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What do I need to be a web developer?

 
 
Josh R.
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      03-10-2005
Hi everyone

I hope you don't mind a general question.

I'm pretty proficient in HTML and CSS and have a few simple sites
to my name. I enjoy developing sites so much I'd like to do it
for a living. So I'm curious to know, what is a good range of
languages/technologies I'd need to master to become a good web
developer?

Thanks for your time,
Josh
 
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Stewart Gordon
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      03-10-2005
Josh R. wrote:
> Hi everyone
>
> I hope you don't mind a general question.
>
> I'm pretty proficient in HTML and CSS and have a few simple sites
> to my name. I enjoy developing sites so much I'd like to do it
> for a living. So I'm curious to know, what is a good range of
> languages/technologies I'd need to master to become a good web
> developer?


If:
- you understand the logical structure of HTML
- you know properly how to use the tags and attributes you have use for
- you can make your pages validate
- you can make your content accessible and reasonably mess-free to
everyone regardless of browser, configuration and physical/sensory
ability differences

then I guess you're probably a good web developer.

What other languages you need depends on what you want to do and the
requirements of the company you want to work for.

Stewart.

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Adrienne
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      03-10-2005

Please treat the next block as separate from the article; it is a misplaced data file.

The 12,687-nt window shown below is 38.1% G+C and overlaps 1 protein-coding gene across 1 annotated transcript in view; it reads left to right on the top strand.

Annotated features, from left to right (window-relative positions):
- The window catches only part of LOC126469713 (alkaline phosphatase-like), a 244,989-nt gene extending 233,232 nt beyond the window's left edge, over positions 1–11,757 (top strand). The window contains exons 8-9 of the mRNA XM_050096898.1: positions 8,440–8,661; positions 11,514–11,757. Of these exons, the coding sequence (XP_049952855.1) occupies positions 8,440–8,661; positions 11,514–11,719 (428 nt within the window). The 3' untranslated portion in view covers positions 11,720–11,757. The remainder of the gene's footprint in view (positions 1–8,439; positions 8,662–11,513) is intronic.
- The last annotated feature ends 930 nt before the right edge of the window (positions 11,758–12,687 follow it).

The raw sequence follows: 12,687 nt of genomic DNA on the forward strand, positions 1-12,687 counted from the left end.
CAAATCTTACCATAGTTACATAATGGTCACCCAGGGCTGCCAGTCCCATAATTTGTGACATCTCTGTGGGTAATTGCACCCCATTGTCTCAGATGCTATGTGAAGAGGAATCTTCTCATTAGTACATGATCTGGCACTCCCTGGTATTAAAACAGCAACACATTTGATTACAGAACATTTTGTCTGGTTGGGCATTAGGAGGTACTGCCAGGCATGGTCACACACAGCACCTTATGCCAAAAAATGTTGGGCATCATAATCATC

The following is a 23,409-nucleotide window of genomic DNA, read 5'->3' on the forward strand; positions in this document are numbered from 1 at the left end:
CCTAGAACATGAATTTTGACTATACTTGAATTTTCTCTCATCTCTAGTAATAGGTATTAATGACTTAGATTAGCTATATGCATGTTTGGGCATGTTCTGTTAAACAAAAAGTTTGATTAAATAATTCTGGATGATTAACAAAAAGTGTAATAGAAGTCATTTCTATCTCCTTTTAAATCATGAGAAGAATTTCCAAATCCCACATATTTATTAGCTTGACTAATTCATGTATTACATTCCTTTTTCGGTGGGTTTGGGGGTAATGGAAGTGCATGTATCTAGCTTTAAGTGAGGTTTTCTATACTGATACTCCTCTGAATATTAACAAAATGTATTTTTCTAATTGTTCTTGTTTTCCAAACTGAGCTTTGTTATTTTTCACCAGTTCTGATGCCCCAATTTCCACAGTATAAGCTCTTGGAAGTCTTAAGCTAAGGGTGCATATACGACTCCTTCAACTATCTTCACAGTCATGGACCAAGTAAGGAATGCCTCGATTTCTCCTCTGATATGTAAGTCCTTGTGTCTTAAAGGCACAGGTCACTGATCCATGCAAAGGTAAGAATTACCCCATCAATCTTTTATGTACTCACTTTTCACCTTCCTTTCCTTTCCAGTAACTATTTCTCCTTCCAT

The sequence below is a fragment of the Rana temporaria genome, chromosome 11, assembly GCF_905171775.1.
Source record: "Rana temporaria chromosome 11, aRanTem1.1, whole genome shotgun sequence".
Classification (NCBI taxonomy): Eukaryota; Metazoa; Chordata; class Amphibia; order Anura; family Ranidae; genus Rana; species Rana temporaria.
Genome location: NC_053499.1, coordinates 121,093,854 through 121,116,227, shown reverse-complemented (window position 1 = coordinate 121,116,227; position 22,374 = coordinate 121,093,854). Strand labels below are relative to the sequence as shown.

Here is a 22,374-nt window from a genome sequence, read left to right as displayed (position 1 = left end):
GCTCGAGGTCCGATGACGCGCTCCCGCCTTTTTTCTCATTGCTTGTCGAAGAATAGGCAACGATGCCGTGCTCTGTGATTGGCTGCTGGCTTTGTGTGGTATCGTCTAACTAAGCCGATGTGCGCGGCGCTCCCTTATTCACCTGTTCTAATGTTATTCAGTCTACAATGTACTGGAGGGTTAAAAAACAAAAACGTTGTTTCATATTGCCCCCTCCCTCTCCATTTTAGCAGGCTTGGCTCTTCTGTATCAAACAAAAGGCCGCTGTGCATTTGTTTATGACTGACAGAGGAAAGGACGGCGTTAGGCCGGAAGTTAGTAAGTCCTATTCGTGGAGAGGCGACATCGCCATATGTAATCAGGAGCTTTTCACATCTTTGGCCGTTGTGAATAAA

Gazing into my crystal ball I observed "Josh R." <(E-Mail Removed)> writing in
news:(E-Mail Removed):

> Hi everyone
>
> I hope you don't mind a general question.
>
> I'm pretty proficient in HTML and CSS and have a few simple sites
> to my name. I enjoy developing sites so much I'd like to do it
> for a living. So I'm curious to know, what is a good range of
> languages/technologies I'd need to master to become a good web
> developer?
>
> Thanks for your time,
> Josh


In addition to what Stewart said, you should also look into server side
languages, I would recommend PHP and ASP. Databases are something else
you might need to know, SQL (Structured Query Language) can be used with
many databases, but differs slightly in each.

I feel it is just as important to separate content from presentation as I
do server side from client side code. If you're going to use javascript,
put it in an external script. Reuse code, use include files. Come out of
the scripting language and go into HTML, don't use the scripting language
to write client side HTML. For databases, use Stored Procedures
(something I'm just converting to myself).

Although validation is not the beat all to end all, IMHO, especially when
using server side languages, it's important to validate what the server